So here’s my commentary for Tuesday, June 25. It is a reprisal of a previous commentary to some degree.
I rode my bike today, an 18 miler in the rain (I only had an hour, thus the short distance). But it does not matter the distance, today I was reminded that despite the general acceptance of bikes on the road, there is still good reason to be highly cautious when riding. I had a car deliberately try to run me into the curb, and almost caused me to wreck. This person did this all while honking, flipping me off and angrily waving their hand while yelling for me to “Get off the road!” I’ll just let that all settle a little bit while I give some back story and try to argue the case of the driver of that car.
I would have gone farther than 18 miles had two things not happened, first I only had an hour. And, second, I had forgotten my helmet and made it halfway from my house to Hill Rd—about a mile—before I realized it. Rather than risk it (which an earlier, less wise version of myself might have done) I decided to turn back and get my helmet. I got home, grabbed it from off the table whence it had been left and headed out again, a new route in mind. I rode to the greenbelt, by the time mostly deserted due to the rain that had begun falling in earnest and headed toward Warm Springs and Bown Crossing. My planned route was to take the greenbelt to the East Park Center Bridge and then head over it to Park Center Blvd. and on in to Main St. in Downtown, then back to the Greenbelt and on home. For the most part it was a routine and uneventful ride.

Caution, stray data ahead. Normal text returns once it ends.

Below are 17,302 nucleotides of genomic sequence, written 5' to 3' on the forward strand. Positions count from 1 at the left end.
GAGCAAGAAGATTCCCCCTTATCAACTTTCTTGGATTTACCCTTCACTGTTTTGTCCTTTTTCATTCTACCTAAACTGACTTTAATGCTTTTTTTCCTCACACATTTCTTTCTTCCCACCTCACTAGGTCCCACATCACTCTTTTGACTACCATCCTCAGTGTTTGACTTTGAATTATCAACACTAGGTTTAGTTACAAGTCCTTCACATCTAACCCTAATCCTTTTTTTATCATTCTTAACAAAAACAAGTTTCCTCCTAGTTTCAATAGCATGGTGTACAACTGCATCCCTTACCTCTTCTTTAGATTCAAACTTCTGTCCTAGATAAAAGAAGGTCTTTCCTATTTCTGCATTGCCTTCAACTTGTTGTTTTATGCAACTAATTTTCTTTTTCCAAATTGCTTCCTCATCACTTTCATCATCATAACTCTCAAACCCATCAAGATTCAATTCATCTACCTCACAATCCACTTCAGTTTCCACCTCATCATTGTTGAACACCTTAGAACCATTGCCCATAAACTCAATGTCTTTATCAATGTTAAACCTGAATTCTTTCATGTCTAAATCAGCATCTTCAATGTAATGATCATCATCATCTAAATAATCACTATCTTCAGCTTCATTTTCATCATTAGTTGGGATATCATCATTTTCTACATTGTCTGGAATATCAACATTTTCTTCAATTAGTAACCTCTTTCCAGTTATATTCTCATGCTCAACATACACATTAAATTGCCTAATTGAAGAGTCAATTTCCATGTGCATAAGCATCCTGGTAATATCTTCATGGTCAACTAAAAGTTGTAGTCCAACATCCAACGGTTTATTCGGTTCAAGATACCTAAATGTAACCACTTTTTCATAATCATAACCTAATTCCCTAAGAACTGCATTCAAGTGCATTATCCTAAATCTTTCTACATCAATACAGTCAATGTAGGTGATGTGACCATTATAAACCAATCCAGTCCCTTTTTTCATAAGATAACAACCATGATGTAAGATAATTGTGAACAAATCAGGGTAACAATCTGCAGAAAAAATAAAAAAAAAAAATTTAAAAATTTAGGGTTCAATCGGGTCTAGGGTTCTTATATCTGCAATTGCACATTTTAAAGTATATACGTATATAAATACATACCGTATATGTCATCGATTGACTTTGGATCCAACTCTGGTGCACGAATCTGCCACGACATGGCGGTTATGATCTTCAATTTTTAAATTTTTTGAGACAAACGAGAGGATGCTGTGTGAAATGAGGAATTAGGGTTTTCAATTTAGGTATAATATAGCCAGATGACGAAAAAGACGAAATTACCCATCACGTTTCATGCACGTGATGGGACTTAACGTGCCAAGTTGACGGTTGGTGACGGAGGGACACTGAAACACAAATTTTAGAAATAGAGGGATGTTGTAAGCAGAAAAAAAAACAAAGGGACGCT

I got to PCB and was maintaining a pace between 22 and 25 MPH as I blasted down the smooth and fast pavement. I was conscious of avoiding the concrete because it would be slicker than the pavement, and I also was avoiding painted lines as they can lead to wrecks in the rain. I got past Apple St. Then Pennsylvania—where I caught up with traffic—then to Riverstone where I stopped at the red light and then proceeded when it was clear—a legal and typical cyclist maneuver. I had realized the light had triggered only to let an elderly couple through the crosswalk, there were no cars coming either direction on the cross street. Once up to speed I was humming at around 25 MPH as I approached Mallard Dr. The light changed to Green and traffic had yet to catch me from the previous light. I was hammering, on my aero bars and flying. For those not familiar with the area, PCB at that particular point is three lanes wide, and the right lane is particularly so, though there is not a designated bike lane.